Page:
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Burning Busch

With his two second-place finishes this season, fast-rising star, 24, leads Winston Cup points race

March 02, 2003|Shav Glick | Times Staff Writer

LAS VEGAS — Seldom has any major league race driver made such a meteoric rise to the top as Kurt Busch.

Four years ago, he was driving a legends car at Irwindale Speedway while competing for NASCAR's Southwest Tour stock car championship.

Today, he is driving a Ford Taurus and leading the Winston Cup standings as racing's most prestigious series comes to Busch's hometown for the UAW-DaimlerChrysler 400.

Busch qualified fifth for today's race with a qualifying speed of 172.441 mph. His two second-place finishes, at Daytona and Rockingham, have him 31 points ahead of Dale Jarrett, but that is only part of the story.

In Busch's last five races in 2002, he had three victories, finishing third in Winston Cup points behind Tony Stewart and Mark Martin, one of Busch's Roush Racing teammates.

"You go back to the end of last year and the start of this year, that young man is the hottest driver out here," said Jarrett, 46, the 1999 Winston Cup champion. "Kurt Busch is a guy that I think everybody is gonna have to contend with. He runs well at every single type of track."

Busch, 24, particularly wants to run well at Las Vegas Motor Speedway today in front of his family and old high school buddies.

"Winning here probably would be the biggest thing for me in terms of winning a single race," he said. "The Daytona 500 and the Brickyard 400 at Indianapolis are right up there, but I can't imagine anything being any bigger than winning in Vegas."

It was here that his career started, racing dwarf cars at 14 at Pahrump Valley Speedway, a dirt track about 60 miles west of the city.

"My dad [Tom] raced late-model stock cars at local tracks like Craig Road Speedway -- he won a lot of track championships there -- and Saturday nights at the racetrack was a way of life for us. I didn't race karts, like most of the guys, because my mother thought it was too dangerous."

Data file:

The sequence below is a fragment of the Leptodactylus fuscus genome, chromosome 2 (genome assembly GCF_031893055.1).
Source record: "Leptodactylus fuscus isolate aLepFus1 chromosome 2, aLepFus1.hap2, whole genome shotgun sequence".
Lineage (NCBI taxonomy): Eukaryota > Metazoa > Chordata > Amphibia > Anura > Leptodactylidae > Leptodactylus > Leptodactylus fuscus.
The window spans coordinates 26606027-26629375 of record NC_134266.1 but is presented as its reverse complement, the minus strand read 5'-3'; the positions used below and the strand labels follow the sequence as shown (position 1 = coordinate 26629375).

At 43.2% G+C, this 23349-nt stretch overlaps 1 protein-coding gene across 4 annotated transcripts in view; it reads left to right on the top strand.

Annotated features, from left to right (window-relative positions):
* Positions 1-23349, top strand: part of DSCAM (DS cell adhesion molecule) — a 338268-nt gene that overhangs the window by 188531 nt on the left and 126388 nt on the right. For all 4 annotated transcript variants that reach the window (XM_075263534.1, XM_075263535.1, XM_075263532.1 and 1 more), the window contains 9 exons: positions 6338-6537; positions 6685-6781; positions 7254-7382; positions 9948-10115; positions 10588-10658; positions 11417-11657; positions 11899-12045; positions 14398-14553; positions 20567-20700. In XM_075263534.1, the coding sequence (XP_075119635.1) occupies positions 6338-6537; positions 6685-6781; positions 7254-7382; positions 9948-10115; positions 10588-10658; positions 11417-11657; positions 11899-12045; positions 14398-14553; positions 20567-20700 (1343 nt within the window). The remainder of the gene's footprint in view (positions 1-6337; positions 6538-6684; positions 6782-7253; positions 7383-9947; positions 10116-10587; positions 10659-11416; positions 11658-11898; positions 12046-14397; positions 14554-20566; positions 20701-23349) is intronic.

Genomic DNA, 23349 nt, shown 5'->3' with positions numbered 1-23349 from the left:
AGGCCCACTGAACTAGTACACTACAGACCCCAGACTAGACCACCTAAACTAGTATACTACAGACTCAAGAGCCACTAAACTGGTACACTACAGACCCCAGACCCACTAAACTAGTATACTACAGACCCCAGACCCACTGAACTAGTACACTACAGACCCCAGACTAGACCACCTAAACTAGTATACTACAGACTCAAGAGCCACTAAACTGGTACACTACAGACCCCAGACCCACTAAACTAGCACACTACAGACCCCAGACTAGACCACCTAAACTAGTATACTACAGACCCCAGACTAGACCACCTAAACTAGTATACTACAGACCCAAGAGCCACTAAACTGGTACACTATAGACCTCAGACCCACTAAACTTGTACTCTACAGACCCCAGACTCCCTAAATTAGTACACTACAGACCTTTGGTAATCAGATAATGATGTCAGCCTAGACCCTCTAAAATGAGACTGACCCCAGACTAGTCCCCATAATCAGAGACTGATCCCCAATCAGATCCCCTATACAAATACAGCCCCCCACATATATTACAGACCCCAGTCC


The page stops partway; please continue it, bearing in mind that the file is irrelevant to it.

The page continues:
So now her son is racing at more than 200 mph on the nation's superspeedways.

"I owe everything ... to my dad," Busch said. "He got me started, he guided me and he's been my inspiration."

Being in the right place at the right time also helped.

"If there is a key day to my success, it would be the 1999 Winston West race at Sears Point," Busch said. "It was a support race for Winston Cup and all the teams were watching. When I won it, it opened the doors for me with team owners.

"Until then I had been driving Southwest Tour cars and once in a while I'd run the legends because they are so much fun."

During 1999, Busch, driving for Craig Keough, became the youngest driver to win the Southwest Tour championship. He also drove three Winston West races and occasional legends races.

"Jack Roush called me after the Sears Point race and ended up signing me to drive one of his trucks in 2000," Busch recalled.

Busch drove his first Craftsman Truck race at Daytona and finished second to Mike Wallace. It was the race in which Geoffrey Bodine's truck crashed and burned in one of the worst accidents in the track's long history.

"I was lucky," Busch said. "I was ahead of it."

The slender 5-foot-11, 150-pound youngster is also lucky to have assistance from veteran teammates such as Martin and Jeff Burton.

"I knew I had a bit of learning to do when I signed with Roush, so I was very open to building a good rapport with the veterans," he said. "I asked a lot of good questions and got a lot of good answers. I think one thing that helped was that I didn't come in acting like I knew everything, the way some young guys do.

"We share insider information as teammates for six days and yet we compete with one another on the seventh. That's the way you do with five cars, you share vital information."

The Roush team is the largest in Winston Cup, with Matt Kenseth and rookie Greg Biffle also in the fold.

Busch said there is no teamwork once the racing starts.

"You don't have time to stage anything," he said. "Everybody is racing their car to the best of their ability and you have to find the right hole to go in to move forward and to keep your momentum and to run the fastest lap time you can."

Much has been made of NASCAR's youth movement, with Dale Earnhardt Jr., Ryan Newman, Kevin Harvick, Jimmie Johnson, Jamie McMurray and Elliott Sadler all under 30 -- and Busch youngest of them all.

"All that stuff about the old guys and the young guys is that it gives you writers something to write about," Busch said.

Ditto, said Martin, 44.

"The age difference between Kurt Busch and Dale Jarrett is something to write about, but it's nothing when we're on the racetrack," he said. "It's not an issue. It's an issue of who has the best car and who does the best job. It isn't someone with gray hair against someone with a spiked haircut. It's not about that, but obviously, there is a certain degree of excitement to see incredibly young, talented new faces come into the sport."

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